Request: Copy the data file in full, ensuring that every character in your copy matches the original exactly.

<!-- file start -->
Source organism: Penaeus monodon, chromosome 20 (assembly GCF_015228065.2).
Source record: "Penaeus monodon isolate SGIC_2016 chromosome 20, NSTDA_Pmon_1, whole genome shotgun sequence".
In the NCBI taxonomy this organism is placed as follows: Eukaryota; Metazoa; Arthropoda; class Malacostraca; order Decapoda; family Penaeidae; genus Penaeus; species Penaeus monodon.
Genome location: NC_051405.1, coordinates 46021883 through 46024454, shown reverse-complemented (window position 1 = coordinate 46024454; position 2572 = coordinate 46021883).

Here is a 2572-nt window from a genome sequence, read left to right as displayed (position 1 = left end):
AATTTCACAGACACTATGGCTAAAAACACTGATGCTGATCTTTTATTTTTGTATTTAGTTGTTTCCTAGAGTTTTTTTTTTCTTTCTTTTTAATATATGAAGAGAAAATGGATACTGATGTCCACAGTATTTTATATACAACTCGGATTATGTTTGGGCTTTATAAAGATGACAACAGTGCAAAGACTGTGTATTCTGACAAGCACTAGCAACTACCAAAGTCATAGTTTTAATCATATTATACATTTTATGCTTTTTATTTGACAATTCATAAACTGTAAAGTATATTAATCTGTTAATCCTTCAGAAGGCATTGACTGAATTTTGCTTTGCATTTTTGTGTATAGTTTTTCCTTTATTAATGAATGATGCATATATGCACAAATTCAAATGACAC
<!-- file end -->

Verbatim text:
Source organism: Penaeus monodon, chromosome 20 (assembly GCF_015228065.2).
Source record: "Penaeus monodon isolate SGIC_2016 chromosome 20, NSTDA_Pmon_1, whole genome shotgun sequence".
In the NCBI taxonomy this organism is placed as follows: Eukaryota; Metazoa; Arthropoda; class Malacostraca; order Decapoda; family Penaeidae; genus Penaeus; species Penaeus monodon.
Genome location: NC_051405.1, coordinates 46021883 through 46024454, shown reverse-complemented (window position 1 = coordinate 46024454; position 2572 = coordinate 46021883).

Here is a 2572-nt window from a genome sequence, read left to right as displayed (position 1 = left end):
AATTTCACAGACACTATGGCTAAAAACACTGATGCTGATCTTTTATTTTTGTATTTAGTTGTTTCCTAGAGTTTTTTTTTTCTTTCTTTTTAATATATGAAGAGAAAATGGATACTGATGTCCACAGTATTTTATATACAACTCGGATTATGTTTGGGCTTTATAAAGATGACAACAGTGCAAAGACTGTGTATTCTGACAAGCACTAGCAACTACCAAAGTCATAGTTTTAATCATATTATACATTTTATGCTTTTTATTTGACAATTCATAAACTGTAAAGTATATTAATCTGTTAATCCTTCAGAAGGCATTGACTGAATTTTGCTTTGCATTTTTGTGTATAGTTTTTCCTTTATTAATGAATGATGCATATATGCACAAATTCAAATGACAC